55% of children and adolescents with cancer recover in Latin America and the Caribbean

Niña, paciente con cáncer

PAHO calls for improvements in survival rates.

Washington, DC, February 15, 2022 (PAHO)- To mark the International Day against Childhood Cancer, celebrated today, the Pan American Health Organization (PAHO) calls for improvements in survival rates of children and adolescents with cancer, currently at 55% in Latin America and the Caribbean.

Cancer is the second leading cause of death among people aged 19 or less in the region, according to the World Health Organization's (WHO) Global Cancer Observatory (Globocan), and around 29,000 children are diagnosed with cancer each year. The most common types of cancer are leukemia, lymphoma, central nervous system tumors, Wilms' tumor and retinoblastoma.

"The vast majority of children with cancer live in low- and middle-income countries, where they face unacceptable inequities in early detection, diagnosis and access to quality treatment and palliative care," said Anselm Hennis, director of Noncommunicable Diseases and Mental Health at PAHO.

These inequities generate gaps in survival rates that range from 80% to 20% depending on the country. In order to improve survival rates, PAHO is promoting CureAll in the Americas, a WHO global initiative that seeks to double the global childhood cancer survival rate to 60% by 2030.

"While Latin America and the Caribbean as a region is very close to achieving the 60% goal, we must make every effort to close the gaps in care, and to reach all children and adolescents in need to avoid preventable deaths," said Mauricio Maza, PAHO's regional advisor on cancer prevention and control.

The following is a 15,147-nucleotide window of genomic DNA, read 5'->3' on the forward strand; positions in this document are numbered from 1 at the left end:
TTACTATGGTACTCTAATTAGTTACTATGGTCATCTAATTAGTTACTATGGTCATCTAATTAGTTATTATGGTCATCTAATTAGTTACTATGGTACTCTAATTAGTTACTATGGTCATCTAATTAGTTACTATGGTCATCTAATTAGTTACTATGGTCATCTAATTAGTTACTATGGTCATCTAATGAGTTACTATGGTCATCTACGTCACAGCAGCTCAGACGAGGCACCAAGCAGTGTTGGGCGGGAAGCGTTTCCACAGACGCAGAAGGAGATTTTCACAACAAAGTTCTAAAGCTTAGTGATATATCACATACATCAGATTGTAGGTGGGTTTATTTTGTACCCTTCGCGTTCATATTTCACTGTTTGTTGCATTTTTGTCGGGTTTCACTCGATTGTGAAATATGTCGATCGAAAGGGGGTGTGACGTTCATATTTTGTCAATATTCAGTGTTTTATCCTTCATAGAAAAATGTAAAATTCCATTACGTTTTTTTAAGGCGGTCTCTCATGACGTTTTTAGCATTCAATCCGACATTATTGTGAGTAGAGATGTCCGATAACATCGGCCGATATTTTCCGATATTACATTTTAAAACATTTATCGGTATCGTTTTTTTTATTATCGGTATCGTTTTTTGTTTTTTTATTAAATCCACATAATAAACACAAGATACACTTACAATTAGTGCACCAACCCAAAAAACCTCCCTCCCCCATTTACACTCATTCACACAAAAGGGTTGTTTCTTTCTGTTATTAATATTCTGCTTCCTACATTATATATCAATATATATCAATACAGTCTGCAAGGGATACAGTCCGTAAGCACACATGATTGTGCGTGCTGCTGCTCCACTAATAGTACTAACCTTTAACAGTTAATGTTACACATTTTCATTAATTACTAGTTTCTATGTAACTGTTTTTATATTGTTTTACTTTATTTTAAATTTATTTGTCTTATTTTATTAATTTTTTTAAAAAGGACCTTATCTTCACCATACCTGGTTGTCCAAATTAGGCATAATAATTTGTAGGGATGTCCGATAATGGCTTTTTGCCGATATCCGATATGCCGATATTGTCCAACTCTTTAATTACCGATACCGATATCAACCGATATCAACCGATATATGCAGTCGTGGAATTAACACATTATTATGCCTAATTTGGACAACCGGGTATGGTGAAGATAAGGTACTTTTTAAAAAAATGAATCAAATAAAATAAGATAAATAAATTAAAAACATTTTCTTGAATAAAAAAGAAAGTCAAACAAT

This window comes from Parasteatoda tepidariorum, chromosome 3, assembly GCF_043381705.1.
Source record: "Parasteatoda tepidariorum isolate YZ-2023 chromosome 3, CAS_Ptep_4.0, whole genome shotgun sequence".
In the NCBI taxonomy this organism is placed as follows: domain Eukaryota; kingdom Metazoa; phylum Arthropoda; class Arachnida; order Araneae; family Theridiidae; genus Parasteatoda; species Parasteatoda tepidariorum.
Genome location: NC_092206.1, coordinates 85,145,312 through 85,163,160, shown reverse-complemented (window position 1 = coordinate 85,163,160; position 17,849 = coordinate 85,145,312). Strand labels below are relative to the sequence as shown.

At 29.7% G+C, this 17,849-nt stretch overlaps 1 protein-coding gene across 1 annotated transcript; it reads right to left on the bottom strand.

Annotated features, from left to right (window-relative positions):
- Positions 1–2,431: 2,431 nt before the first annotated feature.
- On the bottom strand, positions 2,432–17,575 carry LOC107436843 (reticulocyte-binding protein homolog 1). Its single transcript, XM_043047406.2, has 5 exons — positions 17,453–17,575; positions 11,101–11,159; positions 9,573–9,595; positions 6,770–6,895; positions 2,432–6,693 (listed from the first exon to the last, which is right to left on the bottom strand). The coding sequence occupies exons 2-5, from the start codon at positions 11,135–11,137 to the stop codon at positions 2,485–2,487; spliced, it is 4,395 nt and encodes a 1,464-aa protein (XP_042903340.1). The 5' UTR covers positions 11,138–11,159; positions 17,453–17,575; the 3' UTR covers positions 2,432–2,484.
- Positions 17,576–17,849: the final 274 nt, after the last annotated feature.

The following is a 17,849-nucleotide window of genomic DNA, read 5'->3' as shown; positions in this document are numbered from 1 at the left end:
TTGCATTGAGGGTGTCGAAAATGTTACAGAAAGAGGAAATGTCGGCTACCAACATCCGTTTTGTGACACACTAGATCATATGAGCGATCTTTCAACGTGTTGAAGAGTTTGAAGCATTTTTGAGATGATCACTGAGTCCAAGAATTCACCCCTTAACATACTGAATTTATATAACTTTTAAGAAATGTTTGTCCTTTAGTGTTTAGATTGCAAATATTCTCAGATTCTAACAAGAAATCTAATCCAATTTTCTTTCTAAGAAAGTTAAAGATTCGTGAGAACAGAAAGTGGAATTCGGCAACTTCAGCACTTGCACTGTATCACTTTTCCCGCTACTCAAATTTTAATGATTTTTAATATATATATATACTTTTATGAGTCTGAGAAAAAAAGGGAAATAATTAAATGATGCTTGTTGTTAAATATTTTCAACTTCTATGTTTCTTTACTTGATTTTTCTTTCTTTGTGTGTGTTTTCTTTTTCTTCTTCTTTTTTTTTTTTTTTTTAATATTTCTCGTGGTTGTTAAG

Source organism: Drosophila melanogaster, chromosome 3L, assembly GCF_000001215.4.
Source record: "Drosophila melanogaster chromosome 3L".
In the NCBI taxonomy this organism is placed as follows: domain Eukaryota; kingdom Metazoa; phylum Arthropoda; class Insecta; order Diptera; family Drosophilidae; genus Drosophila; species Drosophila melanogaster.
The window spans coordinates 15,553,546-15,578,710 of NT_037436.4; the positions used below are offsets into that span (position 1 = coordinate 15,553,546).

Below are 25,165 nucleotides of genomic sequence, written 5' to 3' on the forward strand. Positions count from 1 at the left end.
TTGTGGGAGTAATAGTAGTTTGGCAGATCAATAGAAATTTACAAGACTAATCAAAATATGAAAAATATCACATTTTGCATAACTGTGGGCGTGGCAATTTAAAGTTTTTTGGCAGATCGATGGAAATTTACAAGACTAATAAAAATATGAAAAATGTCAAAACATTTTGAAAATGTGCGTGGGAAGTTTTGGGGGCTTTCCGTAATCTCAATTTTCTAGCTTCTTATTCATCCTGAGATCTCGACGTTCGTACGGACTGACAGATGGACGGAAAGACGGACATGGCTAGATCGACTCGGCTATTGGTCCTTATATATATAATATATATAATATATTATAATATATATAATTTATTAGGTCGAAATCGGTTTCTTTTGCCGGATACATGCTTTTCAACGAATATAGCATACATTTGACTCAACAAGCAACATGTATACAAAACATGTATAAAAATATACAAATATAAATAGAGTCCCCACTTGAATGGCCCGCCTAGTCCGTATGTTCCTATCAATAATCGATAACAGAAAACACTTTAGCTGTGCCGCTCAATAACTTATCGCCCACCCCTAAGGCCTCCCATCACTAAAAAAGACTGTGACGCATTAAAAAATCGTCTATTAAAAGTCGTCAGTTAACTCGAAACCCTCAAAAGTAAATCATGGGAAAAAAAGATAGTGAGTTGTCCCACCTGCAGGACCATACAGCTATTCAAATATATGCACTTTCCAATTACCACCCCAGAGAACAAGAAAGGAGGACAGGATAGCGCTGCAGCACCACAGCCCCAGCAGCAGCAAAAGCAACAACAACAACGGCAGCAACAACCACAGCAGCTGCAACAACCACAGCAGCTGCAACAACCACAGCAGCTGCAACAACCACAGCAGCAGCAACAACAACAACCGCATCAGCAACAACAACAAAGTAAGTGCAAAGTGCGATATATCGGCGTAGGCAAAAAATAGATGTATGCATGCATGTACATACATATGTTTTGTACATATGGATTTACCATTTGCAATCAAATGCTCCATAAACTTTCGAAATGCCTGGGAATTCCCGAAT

Thirteen Latin American countries are currently participating in CureAll and are developing or strengthening national childhood cancer plans and expanding access to diagnosis and treatment, with technical assistance from PAHO.

Since the regional launch of the initiative in 2019, a working group has been created in Central America to focus on public policy and advocacy for pediatric cancer. Peru also enacted the Law on Medical Urgency and Comprehensive Care of Child and Adolescent Cancer in 2020, and made strides in countering treatment abandonment rates.

Through its Strategic Fund, PAHO is also participating in a  recent global project led by WHO and St. Jude Children's Research Hospital in the United States to expand access to life-saving drugs to treat childhood cancer in middle- and low-income countries.

High rates of treatment abandonment, which in the region’s low- and middle-income countries stand at 30%, also contribute to the low survival rates of childhood cancer. To reduce this, PAHO is launching the #DecideOnTime campaign, which will share stories of children, adolescents and their families who made the timely decision to complete treatment to save lives.

PAHO also held a webinar to commemorate International Childhood Cancer Day 2022 today, where experts from the region highlighted progress in the implementation of the of initiatives to combat childhood cancer in the Americas.